Choi is the author most recently of A Person of Interest (2008), a thriller about a mild-mannered Asian American math professor falsely accused of killing prominent scientists with mail bombs. The novel has been described as a fusion of the Unabomber and Wen Ho Lee investigations. Writing in the Washington Post, Ron Charles called it, “one of the most remarkable novels to have emerged from our age of terror.” The Village Voice reviewer called the book, “stunning,” and said that it “succeeds on so many levels.” Writing in the New York Times Book Review, Francine Prose said, “We read A Person of Interest for one of the best reasons to read any fiction: to transcend the limitations of our own lives, to find out what it’s like to be someone else, to recognize unmistakable aspects of ourselves staring back at us from the portrait of a stranger.”
Choi was a Pulitzer Prize finalist for American Woman (2003), a novel based on the 1974 kidnapping of heiress Patty Hearst by the Symbionese Liberation Army. The novel’s central character, Jenny Shimada, is based on the real-life Japanese-American radical, Wendy Yoshimura. Writing in the New York Times Book Review, Sven Birkerts said, “In the manner of Don DeLillo in Libra or Joyce Carol Oates in Black Water... [Choi] takes us straight into one of the strangest segments of our ever surreal American dream life.”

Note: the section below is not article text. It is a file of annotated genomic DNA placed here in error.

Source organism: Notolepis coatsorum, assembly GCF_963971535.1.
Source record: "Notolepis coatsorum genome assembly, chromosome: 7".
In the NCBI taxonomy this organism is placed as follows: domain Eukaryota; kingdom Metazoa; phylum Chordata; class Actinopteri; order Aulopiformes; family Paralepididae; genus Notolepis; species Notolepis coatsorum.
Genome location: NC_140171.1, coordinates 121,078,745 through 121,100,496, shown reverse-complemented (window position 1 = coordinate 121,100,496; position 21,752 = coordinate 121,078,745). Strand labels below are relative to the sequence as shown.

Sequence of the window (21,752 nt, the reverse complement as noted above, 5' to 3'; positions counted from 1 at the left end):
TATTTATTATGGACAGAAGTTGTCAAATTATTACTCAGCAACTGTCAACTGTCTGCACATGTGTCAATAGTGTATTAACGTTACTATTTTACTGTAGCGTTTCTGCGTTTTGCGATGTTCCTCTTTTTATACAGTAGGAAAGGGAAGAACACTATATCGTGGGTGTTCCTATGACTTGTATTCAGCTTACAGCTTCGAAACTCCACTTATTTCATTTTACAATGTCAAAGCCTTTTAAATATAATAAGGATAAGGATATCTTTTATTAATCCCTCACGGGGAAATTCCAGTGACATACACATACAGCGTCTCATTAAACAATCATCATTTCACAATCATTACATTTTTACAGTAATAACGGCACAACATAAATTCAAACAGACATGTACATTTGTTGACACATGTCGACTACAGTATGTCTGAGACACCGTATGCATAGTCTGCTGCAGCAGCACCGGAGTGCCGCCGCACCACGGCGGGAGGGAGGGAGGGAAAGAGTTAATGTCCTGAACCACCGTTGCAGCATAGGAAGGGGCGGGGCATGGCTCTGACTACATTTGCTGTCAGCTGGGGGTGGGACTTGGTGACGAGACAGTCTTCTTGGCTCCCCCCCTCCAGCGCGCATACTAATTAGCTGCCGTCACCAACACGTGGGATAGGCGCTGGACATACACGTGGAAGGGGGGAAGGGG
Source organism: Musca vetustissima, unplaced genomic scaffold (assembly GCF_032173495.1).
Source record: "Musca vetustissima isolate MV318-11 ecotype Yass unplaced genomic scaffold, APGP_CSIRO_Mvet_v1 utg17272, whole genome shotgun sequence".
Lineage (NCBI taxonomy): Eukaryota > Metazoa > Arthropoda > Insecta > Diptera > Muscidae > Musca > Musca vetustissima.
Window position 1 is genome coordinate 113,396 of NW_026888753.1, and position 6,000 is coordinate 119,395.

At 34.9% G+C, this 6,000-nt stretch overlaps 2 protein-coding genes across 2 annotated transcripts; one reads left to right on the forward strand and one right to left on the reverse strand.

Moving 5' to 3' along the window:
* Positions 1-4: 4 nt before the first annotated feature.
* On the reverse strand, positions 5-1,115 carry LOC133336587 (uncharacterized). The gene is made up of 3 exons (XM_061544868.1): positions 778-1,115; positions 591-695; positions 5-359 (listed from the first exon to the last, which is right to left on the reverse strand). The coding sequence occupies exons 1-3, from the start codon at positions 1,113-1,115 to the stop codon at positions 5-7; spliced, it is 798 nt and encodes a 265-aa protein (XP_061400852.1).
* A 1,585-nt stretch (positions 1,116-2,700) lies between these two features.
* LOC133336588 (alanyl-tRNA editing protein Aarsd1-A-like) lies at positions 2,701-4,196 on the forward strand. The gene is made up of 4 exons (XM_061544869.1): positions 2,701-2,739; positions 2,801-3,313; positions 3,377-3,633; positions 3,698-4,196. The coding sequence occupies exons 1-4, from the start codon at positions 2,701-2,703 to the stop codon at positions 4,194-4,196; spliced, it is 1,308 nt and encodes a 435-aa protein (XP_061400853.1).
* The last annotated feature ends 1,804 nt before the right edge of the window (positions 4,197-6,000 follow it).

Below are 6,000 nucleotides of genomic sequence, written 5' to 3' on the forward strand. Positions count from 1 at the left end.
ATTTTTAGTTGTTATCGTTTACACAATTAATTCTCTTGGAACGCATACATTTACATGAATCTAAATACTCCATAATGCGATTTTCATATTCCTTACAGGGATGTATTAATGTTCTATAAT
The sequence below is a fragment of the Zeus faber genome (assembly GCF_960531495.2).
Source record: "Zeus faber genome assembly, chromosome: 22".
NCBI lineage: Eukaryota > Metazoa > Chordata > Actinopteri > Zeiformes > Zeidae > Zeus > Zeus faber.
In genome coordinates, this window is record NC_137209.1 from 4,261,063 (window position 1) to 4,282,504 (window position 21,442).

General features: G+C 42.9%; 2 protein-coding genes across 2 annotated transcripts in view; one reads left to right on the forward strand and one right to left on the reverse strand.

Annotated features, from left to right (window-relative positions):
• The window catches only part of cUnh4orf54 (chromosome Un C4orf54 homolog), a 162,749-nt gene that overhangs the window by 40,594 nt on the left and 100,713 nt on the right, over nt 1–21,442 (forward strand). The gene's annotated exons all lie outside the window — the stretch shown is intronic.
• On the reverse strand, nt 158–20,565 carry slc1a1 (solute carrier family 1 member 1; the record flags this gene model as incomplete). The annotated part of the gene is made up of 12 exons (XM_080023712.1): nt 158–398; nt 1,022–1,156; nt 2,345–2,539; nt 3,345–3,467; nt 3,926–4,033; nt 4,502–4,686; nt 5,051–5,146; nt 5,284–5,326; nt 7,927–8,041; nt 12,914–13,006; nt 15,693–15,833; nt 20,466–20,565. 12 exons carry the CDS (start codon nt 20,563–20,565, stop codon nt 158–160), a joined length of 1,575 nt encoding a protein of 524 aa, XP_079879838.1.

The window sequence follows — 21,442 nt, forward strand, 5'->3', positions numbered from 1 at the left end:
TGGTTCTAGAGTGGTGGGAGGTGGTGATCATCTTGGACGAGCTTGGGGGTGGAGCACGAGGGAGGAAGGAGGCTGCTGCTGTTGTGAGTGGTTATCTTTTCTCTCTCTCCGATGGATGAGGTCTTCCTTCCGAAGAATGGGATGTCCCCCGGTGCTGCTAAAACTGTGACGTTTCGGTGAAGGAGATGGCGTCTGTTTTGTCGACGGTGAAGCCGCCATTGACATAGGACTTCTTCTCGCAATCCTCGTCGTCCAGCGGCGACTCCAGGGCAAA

Choi’s first novel was The Foreign Student (1999), winner of the Asian-American Literary Award. A tale of the relationship between a Korean refugee and a New Orleans heiress, the novel is based on Choi’s father’s experiences in wartime Korea and in America. Publishers Weekly called it, an “impressive debut” and “a work full of ambition and considerable talent.” Novelist John Gregory Dunne called it, “A novel of secrets that unfolds like the leaves on an artichoke. The Foreign Student… marks the debut of a gifted young novelist wise beyond her years.”
A former fact-checker and staff member of The New Yorker, Choi also coedited the anthology, Wonderful Town: New York Stories from ‘The New Yorker’” (2000), with the magazine’s editor-in-chief, David Remnick.
A recipient of fellowships from the National Endowment for the Arts and the Guggenheim Foundation, Choi lives in Brooklyn, New York with her husband, Pete Wells, editor of the Dining section of the New York Times.
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